IV. Developing the Applicant Pool

In all recruiting—but especially that for members of underrepresented groups and women—placing advertisements is merely a beginning step and nearly a passive one. Advertising is necessary but is not sufficient to ensure that there will be applicants of the desired caliber and diversity in the final candidate pool. It is incumbent upon the Search Committee and its Chair to do more to identify and attract the most highly-qualified applicants, including members of underrepresented groups and women.

  1. All advertising must be coordinated through the Provost’s Office.
  1. Full searches require advertisement in national publications or online sources. The text will be put in standard format by the Provost’s Office, working from the approved position description.
  1. Many fields have a journal, newsletter or website to which potential applicants routinely turn when seeking a position. Information on advertisements in such places—deadlines, charges, submission procedures, and special text requests—must be submitted on a timely basis.
  1. All search committees must develop a plan to create as diverse an applicant pool as possible guided by the resources in (5) listed below. The HR director will provide assistance.
  1. The Search Committee Chair or HR Director where appropriate should contact selected university graduate departments to seek information about potential applicants from underrepresented groups. For example, the publication Diverse lists universities producing significant numbers of minority PhDs. Such schools should be contacted directly. Many fields have groups or committees that focus on the needs of minority members or women. These should also be contacted. The Provost’s Office will publish an ad for the position in Diverse Issues in Higher Education, which publishes a list each summer of minority graduates by degree level, field, and school. The fields of study are fairly broad categories, but it gives some ideas of which schools to contact that graduate a number of diverse students. Also, chairs should use The Registry, which is a service designed to help institutions recruit faculty from underrepresented groups. The Provost’s Office subscribes to this service and can provide log-in information. Telephone calls are preferred to emailed announcements because they have been demonstrated to be far more effective than written alternatives in generating applicants. Social media should also be considered.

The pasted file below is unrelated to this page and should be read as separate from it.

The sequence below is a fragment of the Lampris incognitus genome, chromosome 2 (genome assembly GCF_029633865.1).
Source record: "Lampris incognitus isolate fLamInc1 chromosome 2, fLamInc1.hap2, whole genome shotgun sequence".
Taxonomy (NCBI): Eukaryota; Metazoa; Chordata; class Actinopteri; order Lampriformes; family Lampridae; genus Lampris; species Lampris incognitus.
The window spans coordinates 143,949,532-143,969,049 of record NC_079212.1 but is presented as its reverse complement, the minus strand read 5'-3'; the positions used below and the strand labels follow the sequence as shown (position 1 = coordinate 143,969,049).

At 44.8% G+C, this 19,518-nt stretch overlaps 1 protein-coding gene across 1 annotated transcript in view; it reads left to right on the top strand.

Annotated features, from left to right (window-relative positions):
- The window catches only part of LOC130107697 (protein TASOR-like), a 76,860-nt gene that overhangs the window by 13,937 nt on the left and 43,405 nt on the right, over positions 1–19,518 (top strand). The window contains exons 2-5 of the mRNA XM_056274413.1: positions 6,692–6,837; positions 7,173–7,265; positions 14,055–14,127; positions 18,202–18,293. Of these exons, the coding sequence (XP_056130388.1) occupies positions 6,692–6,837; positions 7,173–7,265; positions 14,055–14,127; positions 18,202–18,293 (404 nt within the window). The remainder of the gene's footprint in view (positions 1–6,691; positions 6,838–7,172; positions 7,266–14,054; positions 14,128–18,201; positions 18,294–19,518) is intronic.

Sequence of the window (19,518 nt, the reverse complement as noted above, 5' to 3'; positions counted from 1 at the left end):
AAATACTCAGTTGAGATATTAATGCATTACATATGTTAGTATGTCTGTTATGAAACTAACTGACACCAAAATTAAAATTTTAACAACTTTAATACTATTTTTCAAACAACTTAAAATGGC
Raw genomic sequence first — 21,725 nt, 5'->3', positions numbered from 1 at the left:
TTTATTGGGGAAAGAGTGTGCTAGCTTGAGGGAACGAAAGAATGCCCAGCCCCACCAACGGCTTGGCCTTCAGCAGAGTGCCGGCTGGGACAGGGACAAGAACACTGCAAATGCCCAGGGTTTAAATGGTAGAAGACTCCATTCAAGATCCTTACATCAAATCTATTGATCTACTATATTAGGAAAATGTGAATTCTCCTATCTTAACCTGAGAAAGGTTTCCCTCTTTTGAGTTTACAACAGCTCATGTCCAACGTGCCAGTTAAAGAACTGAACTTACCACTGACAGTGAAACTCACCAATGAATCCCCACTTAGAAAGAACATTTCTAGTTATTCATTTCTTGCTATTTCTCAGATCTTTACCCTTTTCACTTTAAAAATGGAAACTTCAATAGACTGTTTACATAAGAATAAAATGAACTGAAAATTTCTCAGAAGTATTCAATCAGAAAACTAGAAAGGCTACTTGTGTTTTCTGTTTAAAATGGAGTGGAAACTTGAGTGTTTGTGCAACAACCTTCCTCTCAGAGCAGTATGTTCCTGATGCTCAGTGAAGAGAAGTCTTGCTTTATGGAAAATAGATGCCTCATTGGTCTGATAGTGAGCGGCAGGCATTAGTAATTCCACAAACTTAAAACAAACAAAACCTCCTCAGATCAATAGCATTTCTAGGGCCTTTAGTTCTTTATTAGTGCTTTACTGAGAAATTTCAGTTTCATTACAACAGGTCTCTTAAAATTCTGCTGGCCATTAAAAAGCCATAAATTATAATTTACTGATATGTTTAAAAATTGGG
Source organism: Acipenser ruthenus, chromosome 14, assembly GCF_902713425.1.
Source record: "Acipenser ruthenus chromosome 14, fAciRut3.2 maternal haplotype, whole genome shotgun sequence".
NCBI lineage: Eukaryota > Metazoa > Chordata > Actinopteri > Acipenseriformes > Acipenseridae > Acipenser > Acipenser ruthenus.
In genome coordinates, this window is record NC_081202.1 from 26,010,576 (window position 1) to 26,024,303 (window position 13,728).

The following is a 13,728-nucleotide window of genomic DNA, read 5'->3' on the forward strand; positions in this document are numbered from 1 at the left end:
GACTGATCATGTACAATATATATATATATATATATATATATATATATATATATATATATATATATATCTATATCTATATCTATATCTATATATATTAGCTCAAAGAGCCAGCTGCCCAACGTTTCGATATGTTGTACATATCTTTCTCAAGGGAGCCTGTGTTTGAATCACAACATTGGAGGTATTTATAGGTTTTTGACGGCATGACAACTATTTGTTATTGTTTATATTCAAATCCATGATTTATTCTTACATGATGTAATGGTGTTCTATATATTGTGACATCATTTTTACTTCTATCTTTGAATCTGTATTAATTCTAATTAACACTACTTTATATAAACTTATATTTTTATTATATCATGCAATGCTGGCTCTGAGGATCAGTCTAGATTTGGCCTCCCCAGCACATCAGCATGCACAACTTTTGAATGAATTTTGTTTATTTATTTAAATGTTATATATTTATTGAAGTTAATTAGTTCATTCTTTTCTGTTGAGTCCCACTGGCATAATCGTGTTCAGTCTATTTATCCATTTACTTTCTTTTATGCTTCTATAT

1. Personal contact by email or telephone with leaders in the field to solicit nominations of potential applicants is a crucial adjunct to the above efforts. Direct contact with those who train graduate students and those who are well-established in the field, especially those who are members of underrepresented groups or women, often leads to the most promising applicants. The Search Committee Chair should solicit suggestions from all College faculty members for leads for potential applicants or those who may be able to put us in contact with potential applicants. Contacts soliciting nominations may be initiated by any member of the Search Committee or by any other individual at the College who is in a position to help. Such calls should:
    • describe the position and its relation to the overall program;
    • ask about possible applicants, especially members of underrepresented groups and women;
    • ask about others who might know about such potential applicants.
  1. Potential applicants identified by this process should be contacted by a member of the Search Committee—preferably by phone—indicating who suggested their names, describing the position, and inviting them to apply. Copies of letters to these potential applicants and notes of telephone conversations should be given to the Chair of the Search Committee for inclusion in any resulting applicant file.
  1. All positive responses to initial invitations to apply should be followed by an email from the Chair of the Search Committee, including a copy of the position description.